1. NAME OF THE MEDICINAL PRODUCT
    Caffeine Citrate 10mg/ml Solution for Injection Taj Pharma
    Caffeine Citrate 20mg/ml Solution for Injection Taj Pharma
  2. QUALITATIVE AND QUANTITATIVE COMPOSITION
    Caffeine Citrate 10mg/ml Solution for Injection Taj Pharma
    Each 1ml Ampoule Contains:
    Caffeine Citrate                 10mg
    Equivalent to Caffiene       5mg
    Water for Injection             q.s.Caffeine Citrate 20mg/ml Solution for Injection Taj Pharma
    Each 1ml Ampoule Contains:
    Caffeine Citrate                 20mg
    Equivalent to Caffiene       10mg
    Water for Injection             q.s.
  3. For the full list of excipients, see section 6.1.
    1. PHARMACEUTICAL FORM

    Solution for Injection

    1. CLINICAL PARTICULARS

    4.1 Therapeutic indications

    Treatment of apnoea of prematurity.

    4.2 Posology and method of administration

    Treatment with caffeine citrate should be initiated under the supervision of a physician experienced in neonatal intensive care. Treatment should be administered only in a neonatal intensive care unit in which adequate facilities are available for patient surveillance and monitoring.

    Posology

    The recommended doses of Caffeine Citrate 10mg/ml, 20mg/ml Solution for Injection are expressed below. Please note:

    (a) the dose expressed as caffeine citrate is twice the dose expressed as caffeine base.

    (b) given orally or intravenously, caffeine is clinically effective within 4 hours. If the patient fails to respond within this time, a second loading dose may be given. If there is no clinical response to the second loading dose, caffeine blood levels should be measured (see ‘special warnings and precautions for use’ section 4.4 below)

    (c) Caffeine Citrate 10mg/ml, 20mg/ml Solution for Injection is also effective when administered orally, and this route may be used alternatively without adjusting the dose.

    (d) because of the slow elimination of caffeine in this patient population, there is no requirement for dose tapering on cessation of treatment.

    (e) Infants must be of sufficient respiratory maturity not to require positive pressure ventilation.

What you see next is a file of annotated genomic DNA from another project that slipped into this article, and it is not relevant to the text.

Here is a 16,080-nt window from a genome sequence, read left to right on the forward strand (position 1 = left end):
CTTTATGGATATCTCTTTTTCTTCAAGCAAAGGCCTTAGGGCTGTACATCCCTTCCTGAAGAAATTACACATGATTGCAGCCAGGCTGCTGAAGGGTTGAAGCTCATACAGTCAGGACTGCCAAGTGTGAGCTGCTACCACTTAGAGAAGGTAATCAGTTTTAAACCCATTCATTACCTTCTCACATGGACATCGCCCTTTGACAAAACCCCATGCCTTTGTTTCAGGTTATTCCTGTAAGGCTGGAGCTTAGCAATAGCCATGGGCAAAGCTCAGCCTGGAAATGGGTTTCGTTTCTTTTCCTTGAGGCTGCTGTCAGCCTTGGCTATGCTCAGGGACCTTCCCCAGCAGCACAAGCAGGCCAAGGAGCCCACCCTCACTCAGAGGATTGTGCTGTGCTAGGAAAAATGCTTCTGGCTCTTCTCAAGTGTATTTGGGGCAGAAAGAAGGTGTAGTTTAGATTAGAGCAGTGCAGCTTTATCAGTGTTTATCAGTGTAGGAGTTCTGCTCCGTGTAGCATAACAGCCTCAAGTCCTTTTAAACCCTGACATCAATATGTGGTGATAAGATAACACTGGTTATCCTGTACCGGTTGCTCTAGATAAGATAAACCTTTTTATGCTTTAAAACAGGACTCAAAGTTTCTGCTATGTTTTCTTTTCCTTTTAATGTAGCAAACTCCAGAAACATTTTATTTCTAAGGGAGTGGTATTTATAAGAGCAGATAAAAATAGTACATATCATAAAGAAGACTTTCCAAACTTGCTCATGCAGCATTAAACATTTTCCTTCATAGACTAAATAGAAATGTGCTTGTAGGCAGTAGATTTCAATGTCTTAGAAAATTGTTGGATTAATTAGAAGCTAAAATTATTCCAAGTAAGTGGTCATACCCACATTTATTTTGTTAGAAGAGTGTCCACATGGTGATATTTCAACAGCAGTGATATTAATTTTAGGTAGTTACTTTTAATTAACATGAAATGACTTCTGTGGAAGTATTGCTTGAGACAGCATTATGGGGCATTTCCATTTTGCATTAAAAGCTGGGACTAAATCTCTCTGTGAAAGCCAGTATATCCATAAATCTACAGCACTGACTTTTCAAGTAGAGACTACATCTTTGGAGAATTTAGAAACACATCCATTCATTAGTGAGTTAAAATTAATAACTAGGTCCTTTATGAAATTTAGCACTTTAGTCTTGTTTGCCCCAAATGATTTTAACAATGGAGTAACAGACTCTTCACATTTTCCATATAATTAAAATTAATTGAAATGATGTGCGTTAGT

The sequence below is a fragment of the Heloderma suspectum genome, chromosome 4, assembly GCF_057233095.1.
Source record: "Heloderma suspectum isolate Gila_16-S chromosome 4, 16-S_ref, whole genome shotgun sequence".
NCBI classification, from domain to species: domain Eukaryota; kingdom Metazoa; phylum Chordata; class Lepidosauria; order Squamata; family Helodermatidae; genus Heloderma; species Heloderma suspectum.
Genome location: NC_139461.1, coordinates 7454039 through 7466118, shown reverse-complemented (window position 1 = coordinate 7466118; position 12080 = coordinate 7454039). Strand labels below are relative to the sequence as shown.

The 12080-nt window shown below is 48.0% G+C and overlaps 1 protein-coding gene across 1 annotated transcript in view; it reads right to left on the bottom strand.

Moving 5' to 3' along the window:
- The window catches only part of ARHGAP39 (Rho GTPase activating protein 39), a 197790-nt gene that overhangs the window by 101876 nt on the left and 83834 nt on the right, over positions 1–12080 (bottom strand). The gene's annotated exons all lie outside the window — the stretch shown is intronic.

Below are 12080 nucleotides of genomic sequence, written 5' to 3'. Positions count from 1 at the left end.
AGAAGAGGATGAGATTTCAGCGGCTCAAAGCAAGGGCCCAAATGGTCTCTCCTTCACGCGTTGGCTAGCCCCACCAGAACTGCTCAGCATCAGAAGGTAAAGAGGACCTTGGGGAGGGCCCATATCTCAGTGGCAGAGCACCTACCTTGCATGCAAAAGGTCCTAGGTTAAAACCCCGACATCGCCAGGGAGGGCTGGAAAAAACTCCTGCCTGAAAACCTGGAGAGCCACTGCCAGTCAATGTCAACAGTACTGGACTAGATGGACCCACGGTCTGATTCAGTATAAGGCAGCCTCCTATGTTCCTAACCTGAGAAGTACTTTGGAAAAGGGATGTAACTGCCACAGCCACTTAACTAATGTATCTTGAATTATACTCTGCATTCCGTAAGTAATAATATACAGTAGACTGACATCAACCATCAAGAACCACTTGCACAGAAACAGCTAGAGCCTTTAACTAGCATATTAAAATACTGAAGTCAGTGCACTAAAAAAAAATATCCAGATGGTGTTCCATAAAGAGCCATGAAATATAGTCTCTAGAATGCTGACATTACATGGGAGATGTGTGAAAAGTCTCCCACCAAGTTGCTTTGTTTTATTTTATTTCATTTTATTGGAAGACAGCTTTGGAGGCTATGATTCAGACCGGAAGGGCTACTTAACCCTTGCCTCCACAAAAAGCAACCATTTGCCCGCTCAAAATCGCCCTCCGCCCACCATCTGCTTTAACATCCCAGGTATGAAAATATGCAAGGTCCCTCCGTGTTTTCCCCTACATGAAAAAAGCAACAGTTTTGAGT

Dose of Caffeine Citrate 10mg/ml Solution for InjectionDose Expressed as Caffeine CitrateDose Expressed as Caffeine BaseRouteFrequency
    Loading Dose

    See (b) above

    2ml/kg20 mg/kg10mg/kgIntravenous** (over 30 min) or oralOnce
    Maintenance Dose0.5-1ml/kg*5-10mg/kg*2.5-5.0mg/kg*Intravenous** (over 10 min) or oralEvery 24 hours***

    * In some cases maintenance doses higher than 10mg/kg/day (expressed as caffeine citrate) may be required to achieve maximal efficacy (eg in continuing apnoeic episodes where plasma levels indicate the dose may be safely increased)

    ** By intravenous infusion

    *** Beginning 24 hours after the loading dose(s)

    Dosage, adjustments and monitoring

    Plasma concentrations of caffeine may need to be monitored periodically throughout treatment in cases of incomplete clinical response or signs of toxicity.

    Additionally, doses may need to be adjusted according to medical judgment following routine monitoring of caffeine plasma concentrations in at risk situations such as:

    – very premature infants (< 28 weeks gestational age and/or body weight <1000 g) particularly when receiving parenteral nutrition

    – infants with hepatic and renal impairment (see sections 4.4 and 5.2)

    – infants with seizure disorders

    – infants with known and clinically significant cardiac disease

    – infants receiving co-administration of medicinal products known to interfere with caffeine metabolism (see section 4.5)

    – infants whose mothers consume caffeine while providing breast milk for feeding.

    It is advisable to measure baseline caffeine levels in: